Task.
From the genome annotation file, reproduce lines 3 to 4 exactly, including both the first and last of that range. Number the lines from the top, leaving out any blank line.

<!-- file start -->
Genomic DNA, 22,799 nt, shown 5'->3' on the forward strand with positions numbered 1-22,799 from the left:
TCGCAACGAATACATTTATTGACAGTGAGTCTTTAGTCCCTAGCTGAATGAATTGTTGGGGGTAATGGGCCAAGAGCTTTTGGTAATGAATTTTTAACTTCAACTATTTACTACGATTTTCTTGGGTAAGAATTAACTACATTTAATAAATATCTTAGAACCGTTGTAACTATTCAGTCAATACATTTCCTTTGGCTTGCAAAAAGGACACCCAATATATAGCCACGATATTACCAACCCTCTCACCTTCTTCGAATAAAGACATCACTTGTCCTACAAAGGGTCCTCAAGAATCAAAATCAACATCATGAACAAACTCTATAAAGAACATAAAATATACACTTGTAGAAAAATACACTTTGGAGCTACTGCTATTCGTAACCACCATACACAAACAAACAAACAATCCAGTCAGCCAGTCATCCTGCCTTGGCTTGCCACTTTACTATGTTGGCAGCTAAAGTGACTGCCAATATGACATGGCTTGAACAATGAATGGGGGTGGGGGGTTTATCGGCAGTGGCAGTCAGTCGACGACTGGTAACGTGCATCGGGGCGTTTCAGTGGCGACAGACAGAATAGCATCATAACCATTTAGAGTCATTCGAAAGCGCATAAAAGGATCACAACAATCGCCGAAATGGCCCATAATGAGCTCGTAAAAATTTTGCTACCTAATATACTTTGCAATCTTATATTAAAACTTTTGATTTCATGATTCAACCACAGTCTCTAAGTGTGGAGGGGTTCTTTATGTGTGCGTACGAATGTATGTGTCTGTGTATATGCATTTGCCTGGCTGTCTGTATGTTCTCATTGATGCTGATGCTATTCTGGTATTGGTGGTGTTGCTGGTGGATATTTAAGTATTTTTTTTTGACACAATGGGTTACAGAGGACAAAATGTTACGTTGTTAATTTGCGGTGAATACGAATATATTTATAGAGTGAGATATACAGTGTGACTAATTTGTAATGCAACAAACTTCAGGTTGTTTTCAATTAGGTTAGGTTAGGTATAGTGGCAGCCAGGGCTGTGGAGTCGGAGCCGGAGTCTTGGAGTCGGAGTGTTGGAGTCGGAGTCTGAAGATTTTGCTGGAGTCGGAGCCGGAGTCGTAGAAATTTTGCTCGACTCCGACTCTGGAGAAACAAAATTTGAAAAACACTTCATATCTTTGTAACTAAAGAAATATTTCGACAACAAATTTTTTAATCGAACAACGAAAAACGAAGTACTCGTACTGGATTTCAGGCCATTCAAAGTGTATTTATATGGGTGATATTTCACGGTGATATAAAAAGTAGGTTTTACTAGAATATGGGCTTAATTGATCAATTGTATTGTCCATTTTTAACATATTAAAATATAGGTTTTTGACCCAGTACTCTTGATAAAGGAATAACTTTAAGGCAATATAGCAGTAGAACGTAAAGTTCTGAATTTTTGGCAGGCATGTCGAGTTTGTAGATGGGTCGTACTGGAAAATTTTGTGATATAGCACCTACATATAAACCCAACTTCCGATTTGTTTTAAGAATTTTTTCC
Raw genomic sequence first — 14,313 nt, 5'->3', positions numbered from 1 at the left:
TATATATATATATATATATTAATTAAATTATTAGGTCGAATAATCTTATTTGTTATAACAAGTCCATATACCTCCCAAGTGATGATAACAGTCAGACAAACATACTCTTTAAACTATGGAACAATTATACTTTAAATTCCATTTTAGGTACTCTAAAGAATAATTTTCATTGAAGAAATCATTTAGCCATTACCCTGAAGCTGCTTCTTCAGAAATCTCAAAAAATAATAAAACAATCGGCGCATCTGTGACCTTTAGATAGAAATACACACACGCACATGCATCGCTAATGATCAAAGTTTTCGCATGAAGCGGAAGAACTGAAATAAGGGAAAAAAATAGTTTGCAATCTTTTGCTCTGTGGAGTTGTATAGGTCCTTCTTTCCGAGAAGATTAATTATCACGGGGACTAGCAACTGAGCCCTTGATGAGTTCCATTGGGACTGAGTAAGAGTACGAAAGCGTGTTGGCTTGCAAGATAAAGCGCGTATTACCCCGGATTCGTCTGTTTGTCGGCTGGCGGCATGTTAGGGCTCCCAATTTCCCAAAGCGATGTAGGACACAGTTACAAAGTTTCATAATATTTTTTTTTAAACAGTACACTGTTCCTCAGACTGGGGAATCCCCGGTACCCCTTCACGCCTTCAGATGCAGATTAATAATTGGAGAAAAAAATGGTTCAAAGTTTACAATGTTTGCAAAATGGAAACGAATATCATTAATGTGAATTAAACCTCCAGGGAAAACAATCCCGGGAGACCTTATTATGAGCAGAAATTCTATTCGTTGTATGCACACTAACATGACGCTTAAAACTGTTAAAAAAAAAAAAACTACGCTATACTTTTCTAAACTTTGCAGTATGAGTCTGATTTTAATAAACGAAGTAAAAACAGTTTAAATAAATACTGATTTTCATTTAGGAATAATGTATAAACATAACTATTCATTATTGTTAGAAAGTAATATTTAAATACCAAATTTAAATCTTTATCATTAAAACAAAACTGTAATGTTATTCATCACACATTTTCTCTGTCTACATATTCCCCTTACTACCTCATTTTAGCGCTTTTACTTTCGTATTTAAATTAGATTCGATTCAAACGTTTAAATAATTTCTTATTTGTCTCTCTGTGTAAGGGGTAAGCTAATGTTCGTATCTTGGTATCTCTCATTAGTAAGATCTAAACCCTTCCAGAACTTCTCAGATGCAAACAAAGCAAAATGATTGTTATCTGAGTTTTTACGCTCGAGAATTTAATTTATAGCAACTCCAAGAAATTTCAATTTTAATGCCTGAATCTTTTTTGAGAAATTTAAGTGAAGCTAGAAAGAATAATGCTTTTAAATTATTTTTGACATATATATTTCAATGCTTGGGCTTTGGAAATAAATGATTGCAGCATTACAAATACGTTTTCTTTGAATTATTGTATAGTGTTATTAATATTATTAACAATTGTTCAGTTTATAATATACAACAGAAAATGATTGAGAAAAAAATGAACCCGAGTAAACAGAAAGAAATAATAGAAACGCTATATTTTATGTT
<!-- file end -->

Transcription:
Raw genomic sequence first — 14,313 nt, 5'->3', positions numbered from 1 at the left:
TATATATATATATATATATTAATTAAATTATTAGGTCGAATAATCTTATTTGTTATAACAAGTCCATATACCTCCCAAGTGATGATAACAGTCAGACAAACATACTCTTTAAACTATGGAACAATTATACTTTAAATTCCATTTTAGGTACTCTAAAGAATAATTTTCATTGAAGAAATCATTTAGCCATTACCCTGAAGCTGCTTCTTCAGAAATCTCAAAAAATAATAAAACAATCGGCGCATCTGTGACCTTTAGATAGAAATACACACACGCACATGCATCGCTAATGATCAAAGTTTTCGCATGAAGCGGAAGAACTGAAATAAGGGAAAAAAATAGTTTGCAATCTTTTGCTCTGTGGAGTTGTATAGGTCCTTCTTTCCGAGAAGATTAATTATCACGGGGACTAGCAACTGAGCCCTTGATGAGTTCCATTGGGACTGAGTAAGAGTACGAAAGCGTGTTGGCTTGCAAGATAAAGCGCGTATTACCCCGGATTCGTCTGTTTGTCGGCTGGCGGCATGTTAGGGCTCCCAATTTCCCAAAGCGATGTAGGACACAGTTACAAAGTTTCATAATATTTTTTTTTAAACAGTACACTGTTCCTCAGACTGGGGAATCCCCGGTACCCCTTCACGCCTTCAGATGCAGATTAATAATTGGAGAAAAAAATGGTTCAAAGTTTACAATGTTTGCAAAATGGAAACGAATATCATTAATGTGAATTAAACCTCCAGGGAAAACAATCCCGGGAGACCTTATTATGAGCAGAAATTCTATTCGTTGTATGCACACTAACATGACGCTTAAAACTGTTAAAAAAAAAAAAACTACGCTATACTTTTCTAAACTTTGCAGTATGAGTCTGATTTTAATAAACGAAGTAAAAACAGTTTAAATAAATACTGATTTTCATTTAGGAATAATGTATAAACATAACTATTCATTATTGTTAGAAAGTAATATTTAAATACCAAATTTAAATCTTTATCATTAAAACAAAACTGTAATGTTATTCATCACACATTTTCTCTGTCTACATATTCCCCTTACTACCTCATTTTAGCGCTTTTACTTTCGTATTTAAATTAGATTCGATTCAAACGTTTAAATAATTTCTTATTTGTCTCTCTGTGTAAGGGGTAAGCTAATGTTCGTATCTTGGTATCTCTCATTAGTAAGATCTAAACCCTTCCAGAACTTCTCAGATGCAAACAAAGCAAAATGATTGTTATCTGAGTTTTTACGCTCGAGAATTTAATTTATAGCAACTCCAAGAAATTTCAATTTTAATGCCTGAATCTTTTTTGAGAAATTTAAGTGAAGCTAGAAAGAATAATGCTTTTAAATTATTTTTGACATATATATTTCAATGCTTGGGCTTTGGAAATAAATGATTGCAGCATTACAAATACGTTTTCTTTGAATTATTGTATAGTGTTATTAATATTATTAACAATTGTTCAGTTTATAATATACAACAGAAAATGATTGAGAAAAAAATGAACCCGAGTAAACAGAAAGAAATAATAGAAACGCTATATTTTATGTT